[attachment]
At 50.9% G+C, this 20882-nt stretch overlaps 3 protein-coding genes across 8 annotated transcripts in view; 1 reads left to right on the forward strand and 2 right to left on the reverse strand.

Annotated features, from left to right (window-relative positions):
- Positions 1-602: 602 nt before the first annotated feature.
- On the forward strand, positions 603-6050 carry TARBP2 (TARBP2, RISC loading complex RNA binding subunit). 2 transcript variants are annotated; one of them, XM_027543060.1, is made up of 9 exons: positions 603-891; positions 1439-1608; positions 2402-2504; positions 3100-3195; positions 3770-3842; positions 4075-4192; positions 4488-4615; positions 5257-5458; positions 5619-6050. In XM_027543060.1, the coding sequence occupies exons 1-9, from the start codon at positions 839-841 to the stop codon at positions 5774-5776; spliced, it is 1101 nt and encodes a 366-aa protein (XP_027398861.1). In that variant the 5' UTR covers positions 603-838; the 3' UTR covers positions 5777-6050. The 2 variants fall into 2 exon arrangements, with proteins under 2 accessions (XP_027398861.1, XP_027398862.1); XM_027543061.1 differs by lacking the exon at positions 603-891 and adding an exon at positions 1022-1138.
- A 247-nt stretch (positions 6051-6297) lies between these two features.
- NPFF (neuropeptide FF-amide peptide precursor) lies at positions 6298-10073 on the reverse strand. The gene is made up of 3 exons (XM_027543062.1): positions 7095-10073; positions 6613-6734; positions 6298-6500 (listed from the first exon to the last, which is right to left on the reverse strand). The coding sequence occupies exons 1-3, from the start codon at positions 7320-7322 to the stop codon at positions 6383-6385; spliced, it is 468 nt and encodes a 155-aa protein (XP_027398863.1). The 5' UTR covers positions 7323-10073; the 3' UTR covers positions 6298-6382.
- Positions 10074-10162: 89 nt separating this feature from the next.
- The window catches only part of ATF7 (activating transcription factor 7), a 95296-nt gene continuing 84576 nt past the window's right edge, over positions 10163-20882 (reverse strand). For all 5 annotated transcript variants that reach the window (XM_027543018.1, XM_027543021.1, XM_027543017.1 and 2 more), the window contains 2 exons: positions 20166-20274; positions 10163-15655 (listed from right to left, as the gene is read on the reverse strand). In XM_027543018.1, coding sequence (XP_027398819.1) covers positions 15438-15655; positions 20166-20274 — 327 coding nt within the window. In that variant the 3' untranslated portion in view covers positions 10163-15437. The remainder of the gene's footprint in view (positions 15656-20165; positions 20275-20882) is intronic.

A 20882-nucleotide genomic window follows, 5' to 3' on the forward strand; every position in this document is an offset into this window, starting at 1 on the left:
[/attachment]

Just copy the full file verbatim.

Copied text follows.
At 50.9% G+C, this 20882-nt stretch overlaps 3 protein-coding genes across 8 annotated transcripts in view; 1 reads left to right on the forward strand and 2 right to left on the reverse strand.

Annotated features, from left to right (window-relative positions):
- Positions 1-602: 602 nt before the first annotated feature.
- On the forward strand, positions 603-6050 carry TARBP2 (TARBP2, RISC loading complex RNA binding subunit). 2 transcript variants are annotated; one of them, XM_027543060.1, is made up of 9 exons: positions 603-891; positions 1439-1608; positions 2402-2504; positions 3100-3195; positions 3770-3842; positions 4075-4192; positions 4488-4615; positions 5257-5458; positions 5619-6050. In XM_027543060.1, the coding sequence occupies exons 1-9, from the start codon at positions 839-841 to the stop codon at positions 5774-5776; spliced, it is 1101 nt and encodes a 366-aa protein (XP_027398861.1). In that variant the 5' UTR covers positions 603-838; the 3' UTR covers positions 5777-6050. The 2 variants fall into 2 exon arrangements, with proteins under 2 accessions (XP_027398861.1, XP_027398862.1); XM_027543061.1 differs by lacking the exon at positions 603-891 and adding an exon at positions 1022-1138.
- A 247-nt stretch (positions 6051-6297) lies between these two features.
- NPFF (neuropeptide FF-amide peptide precursor) lies at positions 6298-10073 on the reverse strand. The gene is made up of 3 exons (XM_027543062.1): positions 7095-10073; positions 6613-6734; positions 6298-6500 (listed from the first exon to the last, which is right to left on the reverse strand). The coding sequence occupies exons 1-3, from the start codon at positions 7320-7322 to the stop codon at positions 6383-6385; spliced, it is 468 nt and encodes a 155-aa protein (XP_027398863.1). The 5' UTR covers positions 7323-10073; the 3' UTR covers positions 6298-6382.
- Positions 10074-10162: 89 nt separating this feature from the next.
- The window catches only part of ATF7 (activating transcription factor 7), a 95296-nt gene continuing 84576 nt past the window's right edge, over positions 10163-20882 (reverse strand). For all 5 annotated transcript variants that reach the window (XM_027543018.1, XM_027543021.1, XM_027543017.1 and 2 more), the window contains 2 exons: positions 20166-20274; positions 10163-15655 (listed from right to left, as the gene is read on the reverse strand). In XM_027543018.1, coding sequence (XP_027398819.1) covers positions 15438-15655; positions 20166-20274 — 327 coding nt within the window. In that variant the 3' untranslated portion in view covers positions 10163-15437. The remainder of the gene's footprint in view (positions 15656-20165; positions 20275-20882) is intronic.

A 20882-nucleotide genomic window follows, 5' to 3' on the forward strand; every position in this document is an offset into this window, starting at 1 on the left: